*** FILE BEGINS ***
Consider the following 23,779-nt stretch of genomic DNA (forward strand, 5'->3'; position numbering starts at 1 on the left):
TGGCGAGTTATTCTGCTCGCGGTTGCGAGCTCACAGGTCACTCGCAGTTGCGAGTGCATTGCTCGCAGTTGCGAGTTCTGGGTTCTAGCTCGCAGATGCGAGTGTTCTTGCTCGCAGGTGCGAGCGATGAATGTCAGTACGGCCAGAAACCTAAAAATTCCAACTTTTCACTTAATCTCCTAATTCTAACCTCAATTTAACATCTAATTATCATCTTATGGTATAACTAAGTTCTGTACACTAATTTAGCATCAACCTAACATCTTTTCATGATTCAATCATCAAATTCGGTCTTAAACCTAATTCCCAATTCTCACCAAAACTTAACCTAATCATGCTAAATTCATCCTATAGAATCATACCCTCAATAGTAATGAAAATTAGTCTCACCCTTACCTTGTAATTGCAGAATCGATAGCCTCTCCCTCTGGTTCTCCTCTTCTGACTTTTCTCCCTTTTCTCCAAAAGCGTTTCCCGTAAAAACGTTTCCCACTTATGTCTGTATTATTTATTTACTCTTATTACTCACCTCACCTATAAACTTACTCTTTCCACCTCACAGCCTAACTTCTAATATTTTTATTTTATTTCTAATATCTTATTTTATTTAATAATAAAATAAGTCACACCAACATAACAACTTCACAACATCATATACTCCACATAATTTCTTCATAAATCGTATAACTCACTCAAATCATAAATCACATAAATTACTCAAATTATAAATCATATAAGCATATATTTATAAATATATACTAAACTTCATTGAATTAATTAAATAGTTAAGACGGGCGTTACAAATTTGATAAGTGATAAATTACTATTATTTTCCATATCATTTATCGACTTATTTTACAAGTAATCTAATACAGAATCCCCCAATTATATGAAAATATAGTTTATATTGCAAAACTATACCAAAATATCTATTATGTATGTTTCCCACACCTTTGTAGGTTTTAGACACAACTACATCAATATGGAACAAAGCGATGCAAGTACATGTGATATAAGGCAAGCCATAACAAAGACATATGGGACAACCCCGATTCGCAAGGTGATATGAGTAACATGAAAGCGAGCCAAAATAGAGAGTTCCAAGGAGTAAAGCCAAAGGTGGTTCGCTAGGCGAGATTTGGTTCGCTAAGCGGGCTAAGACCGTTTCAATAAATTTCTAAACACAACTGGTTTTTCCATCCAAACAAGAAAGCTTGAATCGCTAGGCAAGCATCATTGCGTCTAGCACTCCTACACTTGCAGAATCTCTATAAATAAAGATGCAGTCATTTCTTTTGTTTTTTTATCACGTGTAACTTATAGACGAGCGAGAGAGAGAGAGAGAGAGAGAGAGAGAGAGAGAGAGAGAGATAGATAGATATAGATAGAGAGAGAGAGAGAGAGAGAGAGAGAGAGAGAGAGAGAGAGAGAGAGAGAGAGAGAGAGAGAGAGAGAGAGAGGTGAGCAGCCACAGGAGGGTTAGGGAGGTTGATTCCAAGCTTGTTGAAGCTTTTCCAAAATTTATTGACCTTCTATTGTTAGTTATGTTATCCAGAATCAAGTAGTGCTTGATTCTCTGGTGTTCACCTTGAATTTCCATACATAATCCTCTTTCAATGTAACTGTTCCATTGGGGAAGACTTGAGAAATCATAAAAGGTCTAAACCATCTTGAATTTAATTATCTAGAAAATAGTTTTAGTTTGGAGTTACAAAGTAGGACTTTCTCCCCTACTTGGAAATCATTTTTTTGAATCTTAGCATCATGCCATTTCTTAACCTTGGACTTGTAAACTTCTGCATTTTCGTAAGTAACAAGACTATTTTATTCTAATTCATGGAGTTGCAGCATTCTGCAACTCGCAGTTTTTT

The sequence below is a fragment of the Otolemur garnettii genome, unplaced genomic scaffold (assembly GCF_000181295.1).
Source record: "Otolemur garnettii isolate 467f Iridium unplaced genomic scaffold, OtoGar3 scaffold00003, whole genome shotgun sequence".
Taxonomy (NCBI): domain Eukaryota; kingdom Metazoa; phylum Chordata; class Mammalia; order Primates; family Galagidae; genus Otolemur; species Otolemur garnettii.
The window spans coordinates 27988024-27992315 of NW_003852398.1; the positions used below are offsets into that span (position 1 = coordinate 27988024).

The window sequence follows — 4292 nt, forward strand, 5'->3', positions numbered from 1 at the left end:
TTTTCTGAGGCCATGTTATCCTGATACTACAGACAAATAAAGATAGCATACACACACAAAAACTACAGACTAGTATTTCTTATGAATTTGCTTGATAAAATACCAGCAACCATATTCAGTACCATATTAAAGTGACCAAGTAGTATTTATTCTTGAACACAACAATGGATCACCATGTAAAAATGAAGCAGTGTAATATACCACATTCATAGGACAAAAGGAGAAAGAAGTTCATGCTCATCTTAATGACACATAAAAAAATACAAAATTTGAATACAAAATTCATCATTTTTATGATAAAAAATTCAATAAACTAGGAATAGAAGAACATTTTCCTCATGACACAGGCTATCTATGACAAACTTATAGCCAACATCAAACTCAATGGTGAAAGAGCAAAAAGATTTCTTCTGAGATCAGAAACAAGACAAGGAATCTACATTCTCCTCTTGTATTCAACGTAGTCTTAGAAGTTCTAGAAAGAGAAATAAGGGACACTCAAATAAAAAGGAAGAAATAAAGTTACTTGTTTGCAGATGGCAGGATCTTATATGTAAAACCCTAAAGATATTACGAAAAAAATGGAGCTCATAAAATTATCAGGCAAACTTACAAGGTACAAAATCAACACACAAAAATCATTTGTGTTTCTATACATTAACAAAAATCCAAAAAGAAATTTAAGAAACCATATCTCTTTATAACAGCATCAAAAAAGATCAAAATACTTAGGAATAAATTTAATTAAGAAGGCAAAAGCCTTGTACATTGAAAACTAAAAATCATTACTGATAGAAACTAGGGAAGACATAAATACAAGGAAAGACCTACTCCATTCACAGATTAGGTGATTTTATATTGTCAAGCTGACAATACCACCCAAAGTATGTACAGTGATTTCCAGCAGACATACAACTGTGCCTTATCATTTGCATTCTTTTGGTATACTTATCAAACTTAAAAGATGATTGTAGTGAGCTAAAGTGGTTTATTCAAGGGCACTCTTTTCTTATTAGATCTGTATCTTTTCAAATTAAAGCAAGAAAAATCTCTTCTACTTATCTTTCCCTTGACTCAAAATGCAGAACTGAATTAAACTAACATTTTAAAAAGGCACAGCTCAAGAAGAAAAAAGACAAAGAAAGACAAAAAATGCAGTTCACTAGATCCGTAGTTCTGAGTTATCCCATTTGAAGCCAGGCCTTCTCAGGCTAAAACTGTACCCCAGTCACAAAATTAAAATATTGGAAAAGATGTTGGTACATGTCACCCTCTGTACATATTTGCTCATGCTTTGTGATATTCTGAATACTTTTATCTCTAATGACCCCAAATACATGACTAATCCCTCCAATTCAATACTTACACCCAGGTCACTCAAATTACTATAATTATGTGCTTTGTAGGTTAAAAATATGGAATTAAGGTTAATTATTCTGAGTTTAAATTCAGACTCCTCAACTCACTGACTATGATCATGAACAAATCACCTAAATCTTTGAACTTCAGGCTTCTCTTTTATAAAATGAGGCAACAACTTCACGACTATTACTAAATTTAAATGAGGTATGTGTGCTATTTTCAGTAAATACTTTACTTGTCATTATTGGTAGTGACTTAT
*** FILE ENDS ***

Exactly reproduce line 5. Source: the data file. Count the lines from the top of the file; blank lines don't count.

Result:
Taxonomy (NCBI): domain Eukaryota; kingdom Metazoa; phylum Chordata; class Mammalia; order Primates; family Galagidae; genus Otolemur; species Otolemur garnettii.